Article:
CIA weapons for Syrian rebels sold to arms black market -NYT

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June 26 (Reuters) - Weapons shipped into Jordan for Syrian rebels by the Central Intelligence Agency and Saudi Arabia were stolen by Jordanian intelligence operatives and sold to arms merchants on the black market, the New York Times reported, citing American and Jordanian officials.

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Some of the stolen weapons were used in a shooting in November that killed two Americans and three others at a police training facility in Amman, according to a joint investigation by the New York Times and Al Jazeera.

Related: US arms Syrian rebels:

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Secretary of State John Kerry appears before the Senate Foreign Relations Committee to shore up President Barack Obama's strategy to combat Islamic State group extremists in Iraq and Syria, on Capitol Hill in Washington, Wednesday, Sept. 17, 2014. Obama reaffirmed Wednesday that he does not intend to send U.S. troops into combat against the Islamic State group, despite doubts about the ability of Iraqi forces, Kurdish fighters and Syrian rebels to carry out the ground fight on their own. (AP Photo/J. Scott Applewhite)
Secretary of State John Kerry rubs his eyes as he appears before the Senate Foreign Relations Committee to shore up President Barack Obama's strategy to combat Islamic State group extremists in Iraq and Syria, on Capitol Hill in Washington, Wednesday, Sept. 17, 2014. President Barack Obama reaffirmed Wednesday that he does not intend to send U.S. troops into combat against the Islamic State group, despite doubts about the ability of Iraqi forces, Kurdish fighters and Syrian rebels to carry out the ground fight on their own. (AP Photo/J. Scott Applewhite)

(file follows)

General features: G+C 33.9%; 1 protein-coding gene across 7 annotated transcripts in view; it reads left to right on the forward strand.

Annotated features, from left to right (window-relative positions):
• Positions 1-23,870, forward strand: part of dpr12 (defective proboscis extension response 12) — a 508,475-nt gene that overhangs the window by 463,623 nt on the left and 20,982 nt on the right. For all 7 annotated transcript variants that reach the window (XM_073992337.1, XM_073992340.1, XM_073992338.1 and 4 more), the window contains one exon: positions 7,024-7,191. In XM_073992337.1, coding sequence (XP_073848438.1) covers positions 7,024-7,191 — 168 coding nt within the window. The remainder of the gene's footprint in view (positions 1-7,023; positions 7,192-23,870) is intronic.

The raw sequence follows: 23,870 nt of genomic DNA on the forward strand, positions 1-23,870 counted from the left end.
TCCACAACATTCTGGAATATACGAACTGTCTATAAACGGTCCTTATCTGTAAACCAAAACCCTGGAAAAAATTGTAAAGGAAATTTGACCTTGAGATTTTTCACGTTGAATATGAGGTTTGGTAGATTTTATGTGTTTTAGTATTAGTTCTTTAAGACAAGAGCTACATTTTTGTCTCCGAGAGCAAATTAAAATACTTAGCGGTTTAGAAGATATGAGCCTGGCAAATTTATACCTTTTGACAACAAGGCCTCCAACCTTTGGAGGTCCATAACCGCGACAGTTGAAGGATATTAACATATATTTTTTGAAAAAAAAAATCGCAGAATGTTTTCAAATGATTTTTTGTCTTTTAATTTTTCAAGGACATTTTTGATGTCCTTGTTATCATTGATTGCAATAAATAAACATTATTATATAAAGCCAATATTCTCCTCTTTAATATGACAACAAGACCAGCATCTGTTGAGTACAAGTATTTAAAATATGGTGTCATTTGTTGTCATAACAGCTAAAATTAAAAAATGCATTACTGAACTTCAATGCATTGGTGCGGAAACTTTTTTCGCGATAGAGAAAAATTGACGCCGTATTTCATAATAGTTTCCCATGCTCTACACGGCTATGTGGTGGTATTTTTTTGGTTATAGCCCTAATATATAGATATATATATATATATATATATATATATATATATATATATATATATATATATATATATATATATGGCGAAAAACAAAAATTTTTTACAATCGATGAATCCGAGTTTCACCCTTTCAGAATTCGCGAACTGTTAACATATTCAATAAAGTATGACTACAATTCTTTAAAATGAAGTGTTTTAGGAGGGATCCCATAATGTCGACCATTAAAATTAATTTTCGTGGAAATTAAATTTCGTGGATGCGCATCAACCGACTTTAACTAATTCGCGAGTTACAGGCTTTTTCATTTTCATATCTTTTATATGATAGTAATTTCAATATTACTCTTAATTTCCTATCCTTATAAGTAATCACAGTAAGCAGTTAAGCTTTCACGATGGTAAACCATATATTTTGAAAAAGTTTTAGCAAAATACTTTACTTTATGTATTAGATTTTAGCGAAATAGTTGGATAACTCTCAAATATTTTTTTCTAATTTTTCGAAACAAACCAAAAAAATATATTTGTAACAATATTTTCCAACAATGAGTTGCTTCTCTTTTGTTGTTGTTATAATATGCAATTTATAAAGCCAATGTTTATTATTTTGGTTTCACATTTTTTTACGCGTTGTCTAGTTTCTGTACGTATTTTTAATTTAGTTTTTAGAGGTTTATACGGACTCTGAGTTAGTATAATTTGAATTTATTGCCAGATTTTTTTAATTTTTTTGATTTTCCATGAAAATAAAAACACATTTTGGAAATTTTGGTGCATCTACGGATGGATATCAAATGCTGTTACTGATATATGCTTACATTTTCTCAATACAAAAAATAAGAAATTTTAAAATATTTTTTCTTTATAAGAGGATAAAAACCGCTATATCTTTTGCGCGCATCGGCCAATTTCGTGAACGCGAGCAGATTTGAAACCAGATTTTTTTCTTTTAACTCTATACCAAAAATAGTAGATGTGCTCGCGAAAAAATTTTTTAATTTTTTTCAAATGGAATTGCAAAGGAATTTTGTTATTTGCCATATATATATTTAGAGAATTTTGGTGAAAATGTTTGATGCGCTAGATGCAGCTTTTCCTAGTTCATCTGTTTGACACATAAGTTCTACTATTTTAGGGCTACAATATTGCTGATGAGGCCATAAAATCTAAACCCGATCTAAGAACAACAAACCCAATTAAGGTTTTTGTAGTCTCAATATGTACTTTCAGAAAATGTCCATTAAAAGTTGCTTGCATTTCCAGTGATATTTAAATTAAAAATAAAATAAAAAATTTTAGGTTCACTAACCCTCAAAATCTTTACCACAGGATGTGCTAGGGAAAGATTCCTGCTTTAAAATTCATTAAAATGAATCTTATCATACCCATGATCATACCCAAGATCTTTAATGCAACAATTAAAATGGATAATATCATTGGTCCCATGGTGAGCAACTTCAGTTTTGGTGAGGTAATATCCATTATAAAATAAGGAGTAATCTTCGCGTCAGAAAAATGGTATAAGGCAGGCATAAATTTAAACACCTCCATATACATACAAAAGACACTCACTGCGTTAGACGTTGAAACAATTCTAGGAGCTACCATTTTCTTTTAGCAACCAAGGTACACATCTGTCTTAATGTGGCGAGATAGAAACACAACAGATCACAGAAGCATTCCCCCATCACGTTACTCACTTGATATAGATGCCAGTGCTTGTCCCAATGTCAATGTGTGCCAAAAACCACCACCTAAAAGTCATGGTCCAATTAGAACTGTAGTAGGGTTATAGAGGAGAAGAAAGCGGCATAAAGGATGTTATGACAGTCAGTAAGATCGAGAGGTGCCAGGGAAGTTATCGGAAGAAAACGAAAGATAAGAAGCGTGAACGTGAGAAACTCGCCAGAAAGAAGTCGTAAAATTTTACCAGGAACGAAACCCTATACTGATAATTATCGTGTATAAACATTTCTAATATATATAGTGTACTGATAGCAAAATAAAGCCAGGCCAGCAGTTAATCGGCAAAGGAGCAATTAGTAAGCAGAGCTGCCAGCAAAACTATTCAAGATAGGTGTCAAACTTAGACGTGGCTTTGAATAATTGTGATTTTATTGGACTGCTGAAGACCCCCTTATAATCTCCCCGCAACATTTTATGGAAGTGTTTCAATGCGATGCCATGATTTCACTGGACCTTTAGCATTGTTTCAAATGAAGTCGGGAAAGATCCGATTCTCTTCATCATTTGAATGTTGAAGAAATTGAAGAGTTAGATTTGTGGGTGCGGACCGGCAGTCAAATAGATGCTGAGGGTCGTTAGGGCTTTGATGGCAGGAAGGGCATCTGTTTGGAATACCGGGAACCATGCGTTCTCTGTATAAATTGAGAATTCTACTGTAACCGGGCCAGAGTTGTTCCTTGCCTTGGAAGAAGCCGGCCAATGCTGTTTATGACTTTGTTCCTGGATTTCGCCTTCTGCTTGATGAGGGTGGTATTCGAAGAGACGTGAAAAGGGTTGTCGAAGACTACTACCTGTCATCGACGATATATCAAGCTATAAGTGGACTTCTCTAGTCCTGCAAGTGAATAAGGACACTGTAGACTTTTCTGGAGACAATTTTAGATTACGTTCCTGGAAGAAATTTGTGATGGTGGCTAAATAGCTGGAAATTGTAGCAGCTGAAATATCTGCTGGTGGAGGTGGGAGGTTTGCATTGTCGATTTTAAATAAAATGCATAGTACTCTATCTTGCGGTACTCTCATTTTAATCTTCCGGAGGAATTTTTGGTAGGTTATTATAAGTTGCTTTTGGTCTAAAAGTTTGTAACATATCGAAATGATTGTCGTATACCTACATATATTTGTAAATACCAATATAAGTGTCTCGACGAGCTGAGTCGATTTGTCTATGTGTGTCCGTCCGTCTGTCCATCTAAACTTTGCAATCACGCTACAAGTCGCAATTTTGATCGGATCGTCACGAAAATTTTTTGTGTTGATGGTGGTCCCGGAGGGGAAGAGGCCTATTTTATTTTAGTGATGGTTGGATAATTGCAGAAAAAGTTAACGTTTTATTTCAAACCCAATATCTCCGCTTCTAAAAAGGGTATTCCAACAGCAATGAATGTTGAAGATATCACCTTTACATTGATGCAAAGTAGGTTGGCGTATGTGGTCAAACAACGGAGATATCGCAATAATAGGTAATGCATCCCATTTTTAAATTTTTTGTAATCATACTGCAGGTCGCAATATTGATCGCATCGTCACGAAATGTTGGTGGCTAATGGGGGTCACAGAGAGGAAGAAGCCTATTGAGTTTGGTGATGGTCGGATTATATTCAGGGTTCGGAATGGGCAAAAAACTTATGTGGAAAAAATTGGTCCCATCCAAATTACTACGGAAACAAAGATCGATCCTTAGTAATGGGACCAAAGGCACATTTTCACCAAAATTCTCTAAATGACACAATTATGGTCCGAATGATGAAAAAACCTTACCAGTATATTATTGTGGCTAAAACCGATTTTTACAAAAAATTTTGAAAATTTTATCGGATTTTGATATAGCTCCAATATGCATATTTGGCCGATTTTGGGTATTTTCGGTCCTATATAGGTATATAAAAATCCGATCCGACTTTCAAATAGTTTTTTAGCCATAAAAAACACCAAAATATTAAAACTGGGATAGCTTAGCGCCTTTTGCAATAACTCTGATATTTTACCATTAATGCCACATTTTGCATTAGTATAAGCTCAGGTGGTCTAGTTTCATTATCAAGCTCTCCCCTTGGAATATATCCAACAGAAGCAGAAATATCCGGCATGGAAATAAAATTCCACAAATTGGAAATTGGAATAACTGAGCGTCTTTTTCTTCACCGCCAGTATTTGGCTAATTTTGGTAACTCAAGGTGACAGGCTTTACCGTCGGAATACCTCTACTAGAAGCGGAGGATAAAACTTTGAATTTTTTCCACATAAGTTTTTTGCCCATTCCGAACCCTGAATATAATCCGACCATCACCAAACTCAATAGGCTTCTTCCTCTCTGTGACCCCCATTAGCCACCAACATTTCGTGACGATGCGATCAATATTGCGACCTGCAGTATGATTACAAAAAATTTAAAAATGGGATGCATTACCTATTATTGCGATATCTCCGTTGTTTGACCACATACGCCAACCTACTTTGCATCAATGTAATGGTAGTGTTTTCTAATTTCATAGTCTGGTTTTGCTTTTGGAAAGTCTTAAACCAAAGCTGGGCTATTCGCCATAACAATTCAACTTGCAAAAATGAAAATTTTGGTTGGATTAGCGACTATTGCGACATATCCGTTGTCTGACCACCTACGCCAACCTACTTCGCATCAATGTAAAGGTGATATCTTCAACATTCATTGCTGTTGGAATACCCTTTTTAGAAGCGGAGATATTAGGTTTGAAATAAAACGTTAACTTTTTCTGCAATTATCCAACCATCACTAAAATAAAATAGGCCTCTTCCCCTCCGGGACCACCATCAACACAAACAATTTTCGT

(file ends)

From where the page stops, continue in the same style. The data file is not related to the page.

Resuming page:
FILE - In this Saturday, Feb. 15, 2014 file photo, Lebanese Prime Minister Tammam Salam speaks to the media at the presidential palace in Baabda, east of Beirut, Lebanon. On Sunday, Sept. 14, Salam traveled to the Qatari capital of Doha and held talks with senior officials there. Qatar is a major backer of Syrian rebel groups. (AP Photo/Hassan Ammar, File)
In this Sept. 11, 2014, photo, House Speaker John Boehner of Ohio speaks during a news conference on Capitol Hill in Washington. Lawmakers raced Monday, Sept. 15, to authorize an expanded mission to arm and train moderate Syrian rebels before heading back to the campaign trail, with House Republicans preparing legislation backing a central plank of President Barack Obama's strategy against the Islamic State group. (AP Photo/J. Scott Applewhite)
Chuck Hagel, U.S. secretary of defense, speaks during a Senate Armed Services Committee hearing in Washington, D.C., U.S., on Tuesday, Sept. 16, 2014. The House majority leader said he anticipates bipartisan support for a measure granting President Barack Obama's request to arm and equip Syrian rebels under an approach that lets skeptical lawmakers register their concerns. Under the plan, the Defense Department and State Department would be required to report to Congress 15 days before putting its proposal into effect and demonstrate how it would work. Photographer: Andrew Harrer/Bloomberg via Getty Images
General Martin Dempsey, chairman of the Joint Chiefs of Staff, right, speaks during a Senate Armed Services Committee hearing with Chuck Hagel, U.S. secretary of defense, in Washington, D.C., U.S., on Tuesday, Sept. 16, 2014. The House majority leader said he anticipates bipartisan support for a measure granting President Barack Obama's request to arm and equip Syrian rebels under an approach that lets skeptical lawmakers register their concerns. Under the plan, the Defense Department and State Department would be required to report to Congress 15 days before putting its proposal into effect and demonstrate how it would work. Photographer: Andrew Harrer/Bloomberg via Getty Images